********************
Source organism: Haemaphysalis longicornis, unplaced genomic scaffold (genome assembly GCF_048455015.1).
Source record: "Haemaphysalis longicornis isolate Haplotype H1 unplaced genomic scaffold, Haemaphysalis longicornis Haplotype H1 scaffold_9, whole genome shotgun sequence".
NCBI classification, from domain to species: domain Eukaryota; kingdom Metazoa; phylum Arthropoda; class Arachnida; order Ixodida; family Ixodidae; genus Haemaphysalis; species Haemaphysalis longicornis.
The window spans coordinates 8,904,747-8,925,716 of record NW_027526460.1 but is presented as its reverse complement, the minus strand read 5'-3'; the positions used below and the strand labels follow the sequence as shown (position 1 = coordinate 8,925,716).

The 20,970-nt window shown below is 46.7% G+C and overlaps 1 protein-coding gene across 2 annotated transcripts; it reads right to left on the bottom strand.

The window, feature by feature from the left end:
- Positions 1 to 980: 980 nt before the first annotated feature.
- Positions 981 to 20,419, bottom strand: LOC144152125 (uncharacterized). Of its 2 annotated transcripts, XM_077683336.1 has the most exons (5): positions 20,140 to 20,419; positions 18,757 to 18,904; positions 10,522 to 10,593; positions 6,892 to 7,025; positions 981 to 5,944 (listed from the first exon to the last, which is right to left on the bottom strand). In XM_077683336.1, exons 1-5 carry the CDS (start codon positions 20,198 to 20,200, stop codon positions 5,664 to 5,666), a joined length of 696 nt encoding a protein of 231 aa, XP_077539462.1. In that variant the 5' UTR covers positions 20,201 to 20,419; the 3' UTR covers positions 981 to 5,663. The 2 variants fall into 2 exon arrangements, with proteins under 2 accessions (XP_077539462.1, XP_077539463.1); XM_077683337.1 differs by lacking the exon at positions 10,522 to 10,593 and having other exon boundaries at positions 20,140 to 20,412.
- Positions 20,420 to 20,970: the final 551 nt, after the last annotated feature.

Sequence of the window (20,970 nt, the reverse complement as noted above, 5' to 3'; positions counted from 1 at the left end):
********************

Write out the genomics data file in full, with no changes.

Source organism: Haemaphysalis longicornis, unplaced genomic scaffold (genome assembly GCF_048455015.1).
Source record: "Haemaphysalis longicornis isolate Haplotype H1 unplaced genomic scaffold, Haemaphysalis longicornis Haplotype H1 scaffold_9, whole genome shotgun sequence".
NCBI classification, from domain to species: domain Eukaryota; kingdom Metazoa; phylum Arthropoda; class Arachnida; order Ixodida; family Ixodidae; genus Haemaphysalis; species Haemaphysalis longicornis.
The window spans coordinates 8,904,747-8,925,716 of record NW_027526460.1 but is presented as its reverse complement, the minus strand read 5'-3'; the positions used below and the strand labels follow the sequence as shown (position 1 = coordinate 8,925,716).

The 20,970-nt window shown below is 46.7% G+C and overlaps 1 protein-coding gene across 2 annotated transcripts; it reads right to left on the bottom strand.

The window, feature by feature from the left end:
- Positions 1 to 980: 980 nt before the first annotated feature.
- Positions 981 to 20,419, bottom strand: LOC144152125 (uncharacterized). Of its 2 annotated transcripts, XM_077683336.1 has the most exons (5): positions 20,140 to 20,419; positions 18,757 to 18,904; positions 10,522 to 10,593; positions 6,892 to 7,025; positions 981 to 5,944 (listed from the first exon to the last, which is right to left on the bottom strand). In XM_077683336.1, exons 1-5 carry the CDS (start codon positions 20,198 to 20,200, stop codon positions 5,664 to 5,666), a joined length of 696 nt encoding a protein of 231 aa, XP_077539462.1. In that variant the 5' UTR covers positions 20,201 to 20,419; the 3' UTR covers positions 981 to 5,663. The 2 variants fall into 2 exon arrangements, with proteins under 2 accessions (XP_077539462.1, XP_077539463.1); XM_077683337.1 differs by lacking the exon at positions 10,522 to 10,593 and having other exon boundaries at positions 20,140 to 20,412.
- Positions 20,420 to 20,970: the final 551 nt, after the last annotated feature.

Sequence of the window (20,970 nt, the reverse complement as noted above, 5' to 3'; positions counted from 1 at the left end):